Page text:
IEA-AMF is proud to present the final report of Task 60 on the progress of advanced marine fuels. The Task started in November 2019 under the lead of Denmark. The Task Member Countries within the project were Austria, Canada, China, Finland, Republic of Korea, Sweden, Switzerland and USA.
Global marine shipping is a sector, which is hard to electrify and therefore in need of advanced motor fuels for a sustainable future. In short, sea shipping battery electric propulsion can however be, and already is, an alternative. The advanced motor fuels considered in this report are, bio-intermediates from catalytic pyrolysis or hydrothermal liquefaction, biodiesel blends, methanol, methane, hydrogen, ammonia, and propane.
The main conclusions of the report are:
- Marine engine technologies can utilize a wide range of renewable fuels and the market for flexible fuel marine engines is steadily growing.
- The main fuels in focus currently are LNG, LPG, Methanol, Ammonia, Pyrolysis-oils, Bio-crudes, and Hydrogen.
- Marine engines are available as gasoline-type SI-engines up to ~10 MW, 4-stroke diesels up to ~20 MW and 2-stroke diesels up to ~80 MW.
- The dominant engine technology for alternative fuel use is Dual Fuel Technology.
- Dual Fuel engines with low pressure gas admission deliver environmental benefits due to low NOX emissions compliant with IMO Tier III without after treatment. Any other engine type can be equipped with SCR and/or EGR to enable compliant NOX emissions.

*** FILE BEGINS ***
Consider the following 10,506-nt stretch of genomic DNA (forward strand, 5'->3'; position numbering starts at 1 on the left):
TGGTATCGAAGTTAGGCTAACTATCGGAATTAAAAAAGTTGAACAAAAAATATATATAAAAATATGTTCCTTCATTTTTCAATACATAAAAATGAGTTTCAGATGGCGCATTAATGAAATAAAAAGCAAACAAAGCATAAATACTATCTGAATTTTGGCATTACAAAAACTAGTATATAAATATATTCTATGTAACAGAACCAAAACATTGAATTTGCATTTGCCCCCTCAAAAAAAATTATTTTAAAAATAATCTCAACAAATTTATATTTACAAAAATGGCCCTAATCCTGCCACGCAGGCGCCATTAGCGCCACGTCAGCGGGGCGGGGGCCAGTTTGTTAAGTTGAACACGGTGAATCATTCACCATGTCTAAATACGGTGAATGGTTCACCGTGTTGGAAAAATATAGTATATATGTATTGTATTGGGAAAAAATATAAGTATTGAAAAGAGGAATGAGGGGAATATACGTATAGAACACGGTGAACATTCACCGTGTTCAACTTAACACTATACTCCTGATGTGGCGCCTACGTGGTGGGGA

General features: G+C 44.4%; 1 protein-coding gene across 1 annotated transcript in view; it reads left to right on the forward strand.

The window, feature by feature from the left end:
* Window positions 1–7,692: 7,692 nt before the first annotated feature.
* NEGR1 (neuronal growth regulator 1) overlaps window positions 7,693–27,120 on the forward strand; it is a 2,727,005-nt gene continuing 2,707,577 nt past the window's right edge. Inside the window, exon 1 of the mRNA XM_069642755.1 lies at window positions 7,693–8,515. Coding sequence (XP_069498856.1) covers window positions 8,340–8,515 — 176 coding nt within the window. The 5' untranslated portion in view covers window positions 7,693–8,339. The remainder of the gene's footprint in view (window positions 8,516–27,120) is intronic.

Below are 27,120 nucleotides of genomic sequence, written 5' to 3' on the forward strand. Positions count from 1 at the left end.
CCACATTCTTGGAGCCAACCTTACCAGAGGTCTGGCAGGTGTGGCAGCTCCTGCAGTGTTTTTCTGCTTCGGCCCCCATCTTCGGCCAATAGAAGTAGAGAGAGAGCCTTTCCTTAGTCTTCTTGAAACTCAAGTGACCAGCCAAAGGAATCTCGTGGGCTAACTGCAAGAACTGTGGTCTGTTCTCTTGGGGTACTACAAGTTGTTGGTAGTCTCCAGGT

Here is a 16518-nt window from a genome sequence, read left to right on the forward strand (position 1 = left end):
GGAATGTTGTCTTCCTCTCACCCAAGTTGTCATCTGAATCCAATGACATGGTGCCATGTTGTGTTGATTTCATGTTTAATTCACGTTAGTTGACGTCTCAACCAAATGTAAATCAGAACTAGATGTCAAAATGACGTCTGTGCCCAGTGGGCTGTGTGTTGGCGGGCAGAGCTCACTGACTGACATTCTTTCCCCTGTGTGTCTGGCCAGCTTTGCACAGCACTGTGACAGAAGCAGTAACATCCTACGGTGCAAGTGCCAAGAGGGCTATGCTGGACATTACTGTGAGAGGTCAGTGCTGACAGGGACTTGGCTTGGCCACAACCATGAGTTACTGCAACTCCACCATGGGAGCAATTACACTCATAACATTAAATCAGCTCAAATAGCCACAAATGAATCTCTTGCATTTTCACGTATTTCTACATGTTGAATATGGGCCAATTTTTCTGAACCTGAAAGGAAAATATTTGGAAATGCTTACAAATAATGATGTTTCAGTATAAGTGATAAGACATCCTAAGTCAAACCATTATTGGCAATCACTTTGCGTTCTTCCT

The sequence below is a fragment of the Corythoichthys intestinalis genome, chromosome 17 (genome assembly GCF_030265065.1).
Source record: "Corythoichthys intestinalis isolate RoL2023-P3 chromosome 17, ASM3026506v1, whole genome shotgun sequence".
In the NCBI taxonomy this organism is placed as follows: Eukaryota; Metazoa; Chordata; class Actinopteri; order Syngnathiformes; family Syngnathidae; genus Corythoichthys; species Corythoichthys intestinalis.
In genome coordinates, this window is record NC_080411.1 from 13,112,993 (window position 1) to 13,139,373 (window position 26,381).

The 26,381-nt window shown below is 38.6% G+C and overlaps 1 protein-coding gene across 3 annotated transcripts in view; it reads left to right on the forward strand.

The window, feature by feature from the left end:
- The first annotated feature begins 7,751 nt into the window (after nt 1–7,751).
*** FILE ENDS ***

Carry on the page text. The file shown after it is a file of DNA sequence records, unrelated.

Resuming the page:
- Sulphur emissions can be tackled with the new standard Low Sulphur Fuel (LSFO), available since 2020, or with a scrubber installation.
- Particle emissions, especially Black Carbon emissions, are most effectively reduced using clean burning fuels such as gas or alcohol. Scrubbers alone do not always solve this in full, and particulate filters are not suitable for every engine.
- CO2 emissions from engines are most effectively reduced with renewable Power-to-X-type fuels, or advanced biofuels. On-board Carbon Capture is a technology under investigation. Carbon Capture can be combined with bio- or Power-to-X-fuels for maximum impact. Ammonia and hydrogen are entirely carbon free fuels that do not emit CO2.
The report is available here: https://iea-amf.org/app/webroot/files/file/Annex%20Reports/AMF_Task_60.pdf
In AMF, the Agency for Renewable Resources (FNR) represents the Federal Ministry of Food and Agriculture (BMEL).
FNR contact persons: Lena Huck and Birger Kerckow